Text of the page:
Linked by Thom Holwerda on Sat 4th Jul 2009 00:40 UTC
Hardware, Embedded Systems Now this is interesting news that hit my inbox at 2:22 AM (don't ask). It seems like the concept of selling Mac clones is more lucrative than many have anticipated, as I've just been informed via email that the German PearC has expanded its business into the BeNeLux (Belgium, The Netherlands, Luxembourg) and France. Together with the news that Psystar emerged from chapter 11, it looks like the market for Mac clones is more lucrative than many of us had imagined.
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RE[5]: :)
by kaiwai on Sat 4th Jul 2009 04:08 UTC in reply to "RE[4]: :)"
kaiwai
Member since:
2005-07-06

I'll agree with you there -- I feel like clone manufacturers shouldn't be selling these things in actual stores, but instead only online with a "build to order" type setups.


Even then I don't think Apple would be comfortable - about the only plausible compromise I can see is if Apple has a standard motherboard what vendors base their clone upon. If they standardise the motherboard along with the firmware and so forth - it would remove 99% of the incompatibilities that exist.

Then what happens is the vendor can populate the board with video cards, decide the memory, hard disk size, the case it comes in and so forth.

Unfortunately, it seems like a "slippery slope" either way; if you allow the clone makers to exist, the brand dilution is bound to happen, whereas if you don't, you implicitly acknowledge a company's ability to legally restrict what a customer can do with a purchased product, which could lead to all sorts of crazy restrictions.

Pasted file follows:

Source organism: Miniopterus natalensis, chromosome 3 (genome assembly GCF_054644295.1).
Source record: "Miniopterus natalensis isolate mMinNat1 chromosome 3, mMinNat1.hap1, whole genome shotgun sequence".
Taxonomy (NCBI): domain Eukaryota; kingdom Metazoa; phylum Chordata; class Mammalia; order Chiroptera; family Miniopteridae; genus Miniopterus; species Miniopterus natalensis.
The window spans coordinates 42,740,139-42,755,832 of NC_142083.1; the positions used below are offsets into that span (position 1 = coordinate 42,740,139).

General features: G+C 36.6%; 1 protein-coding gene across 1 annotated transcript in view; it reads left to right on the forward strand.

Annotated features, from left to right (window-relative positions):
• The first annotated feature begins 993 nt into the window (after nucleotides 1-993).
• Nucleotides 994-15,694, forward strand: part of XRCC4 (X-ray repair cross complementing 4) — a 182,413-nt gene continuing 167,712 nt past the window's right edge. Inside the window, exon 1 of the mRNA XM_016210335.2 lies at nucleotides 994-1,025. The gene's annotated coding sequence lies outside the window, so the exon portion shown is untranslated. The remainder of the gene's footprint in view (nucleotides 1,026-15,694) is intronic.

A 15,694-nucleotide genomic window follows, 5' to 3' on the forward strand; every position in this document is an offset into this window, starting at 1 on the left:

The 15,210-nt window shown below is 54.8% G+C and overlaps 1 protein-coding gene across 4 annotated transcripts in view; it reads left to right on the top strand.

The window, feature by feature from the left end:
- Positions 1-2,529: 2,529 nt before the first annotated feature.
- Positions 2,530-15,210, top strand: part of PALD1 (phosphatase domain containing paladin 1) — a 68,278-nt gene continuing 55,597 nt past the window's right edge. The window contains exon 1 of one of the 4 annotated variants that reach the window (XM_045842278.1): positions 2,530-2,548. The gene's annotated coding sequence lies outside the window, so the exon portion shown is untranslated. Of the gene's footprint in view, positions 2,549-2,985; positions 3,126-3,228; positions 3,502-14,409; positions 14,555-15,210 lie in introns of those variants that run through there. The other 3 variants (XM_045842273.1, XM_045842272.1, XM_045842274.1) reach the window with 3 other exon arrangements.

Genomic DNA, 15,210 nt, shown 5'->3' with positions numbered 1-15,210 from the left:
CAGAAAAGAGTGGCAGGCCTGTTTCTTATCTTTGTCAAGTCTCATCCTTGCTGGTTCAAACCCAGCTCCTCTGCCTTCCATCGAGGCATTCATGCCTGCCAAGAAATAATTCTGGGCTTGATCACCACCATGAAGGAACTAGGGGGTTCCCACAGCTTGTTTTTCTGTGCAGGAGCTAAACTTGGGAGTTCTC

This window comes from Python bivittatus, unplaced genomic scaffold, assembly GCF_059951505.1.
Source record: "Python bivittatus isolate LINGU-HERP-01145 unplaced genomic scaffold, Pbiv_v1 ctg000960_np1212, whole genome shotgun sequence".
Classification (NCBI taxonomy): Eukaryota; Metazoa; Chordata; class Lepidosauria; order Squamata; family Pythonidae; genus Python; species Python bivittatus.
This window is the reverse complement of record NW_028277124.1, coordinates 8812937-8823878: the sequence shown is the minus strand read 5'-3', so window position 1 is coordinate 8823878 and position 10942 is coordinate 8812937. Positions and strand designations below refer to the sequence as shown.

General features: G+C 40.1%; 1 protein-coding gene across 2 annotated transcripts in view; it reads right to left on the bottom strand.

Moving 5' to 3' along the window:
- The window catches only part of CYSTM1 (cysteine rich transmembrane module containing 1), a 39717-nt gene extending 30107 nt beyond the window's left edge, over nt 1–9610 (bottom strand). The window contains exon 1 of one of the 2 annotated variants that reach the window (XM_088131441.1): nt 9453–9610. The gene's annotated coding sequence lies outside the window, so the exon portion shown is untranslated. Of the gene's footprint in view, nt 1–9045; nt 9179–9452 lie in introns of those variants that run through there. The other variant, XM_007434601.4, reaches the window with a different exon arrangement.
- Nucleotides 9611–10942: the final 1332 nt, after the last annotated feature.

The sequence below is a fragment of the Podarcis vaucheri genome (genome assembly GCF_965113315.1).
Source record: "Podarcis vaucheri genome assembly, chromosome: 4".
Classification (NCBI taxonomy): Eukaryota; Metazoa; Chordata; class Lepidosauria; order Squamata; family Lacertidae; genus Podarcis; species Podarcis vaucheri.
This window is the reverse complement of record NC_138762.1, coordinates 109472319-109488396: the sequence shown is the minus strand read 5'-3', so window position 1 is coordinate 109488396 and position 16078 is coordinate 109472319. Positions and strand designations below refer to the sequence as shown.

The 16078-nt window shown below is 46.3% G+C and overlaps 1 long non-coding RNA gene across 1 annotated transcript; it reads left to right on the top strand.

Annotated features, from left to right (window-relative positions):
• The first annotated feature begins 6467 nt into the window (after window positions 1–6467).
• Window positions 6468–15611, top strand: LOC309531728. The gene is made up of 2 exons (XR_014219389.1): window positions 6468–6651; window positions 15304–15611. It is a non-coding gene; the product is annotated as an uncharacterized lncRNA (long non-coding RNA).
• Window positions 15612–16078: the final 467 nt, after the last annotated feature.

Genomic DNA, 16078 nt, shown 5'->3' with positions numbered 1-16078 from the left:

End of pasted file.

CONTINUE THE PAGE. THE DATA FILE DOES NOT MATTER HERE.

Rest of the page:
Personally, I'd say the former outcome is preferable to the latter.


I personally don't see anything wrong with saying, "you can only use this product with this piece of hardware" considering that they're made to go together - any more than a vendor saying that you can't download a firmware update and retrofit it to work with another companies device. There are numerous precedents from devices to game consoles over the nature of software bundled with the hardware.

Mac OS X is Apples customised operating system for their hardware, the retail version of their operating is a customised operating system for their operating system. It is no different than an OEM who has a custom version of Windows they bundle and restricting it so you can't use it on other hardware (by moving the licence from one computer to another) - OEM's also sell customised versions of Windows for their customers. For example, I bought a Toshiba and was able to buy an upgrade DVD direct from Toshiba to upgrade it to Windows Vista - that was locked to my Toshiba and couldn't be used on other hardware.

If people find that Apples policies are too restrictive - don't purchase it. If enough people refuse to purchase their products then Apple will get the message and change their policy. That is no different to the iPhone - if the AT&T deal is so cruddy, so egregious, then don't purchase it, go with another carrier and purchase a phone of a similar nature (there are 4 phone producers whom I can think of which produce touch based phones).

Edited 2009-07-04 04:16 UTC

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